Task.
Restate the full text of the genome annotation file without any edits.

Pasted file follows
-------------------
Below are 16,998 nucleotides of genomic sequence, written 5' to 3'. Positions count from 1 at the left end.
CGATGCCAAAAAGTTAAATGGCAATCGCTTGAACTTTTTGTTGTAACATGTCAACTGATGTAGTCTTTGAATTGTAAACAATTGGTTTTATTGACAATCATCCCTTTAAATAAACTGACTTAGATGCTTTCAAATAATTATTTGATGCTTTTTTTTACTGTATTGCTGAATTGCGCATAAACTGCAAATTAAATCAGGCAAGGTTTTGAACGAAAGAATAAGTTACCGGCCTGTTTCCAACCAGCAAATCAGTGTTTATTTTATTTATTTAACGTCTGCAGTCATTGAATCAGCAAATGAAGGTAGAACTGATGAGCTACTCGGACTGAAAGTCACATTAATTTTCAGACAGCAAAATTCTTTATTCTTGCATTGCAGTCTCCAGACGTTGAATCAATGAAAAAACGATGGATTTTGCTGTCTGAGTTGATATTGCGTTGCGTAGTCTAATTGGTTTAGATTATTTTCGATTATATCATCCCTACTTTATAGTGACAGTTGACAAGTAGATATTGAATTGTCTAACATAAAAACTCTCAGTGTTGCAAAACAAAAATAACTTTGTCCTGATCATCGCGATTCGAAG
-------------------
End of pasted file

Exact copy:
Below are 16,998 nucleotides of genomic sequence, written 5' to 3'. Positions count from 1 at the left end.
CGATGCCAAAAAGTTAAATGGCAATCGCTTGAACTTTTTGTTGTAACATGTCAACTGATGTAGTCTTTGAATTGTAAACAATTGGTTTTATTGACAATCATCCCTTTAAATAAACTGACTTAGATGCTTTCAAATAATTATTTGATGCTTTTTTTTACTGTATTGCTGAATTGCGCATAAACTGCAAATTAAATCAGGCAAGGTTTTGAACGAAAGAATAAGTTACCGGCCTGTTTCCAACCAGCAAATCAGTGTTTATTTTATTTATTTAACGTCTGCAGTCATTGAATCAGCAAATGAAGGTAGAACTGATGAGCTACTCGGACTGAAAGTCACATTAATTTTCAGACAGCAAAATTCTTTATTCTTGCATTGCAGTCTCCAGACGTTGAATCAATGAAAAAACGATGGATTTTGCTGTCTGAGTTGATATTGCGTTGCGTAGTCTAATTGGTTTAGATTATTTTCGATTATATCATCCCTACTTTATAGTGACAGTTGACAAGTAGATATTGAATTGTCTAACATAAAAACTCTCAGTGTTGCAAAACAAAAATAACTTTGTCCTGATCATCGCGATTCGAAG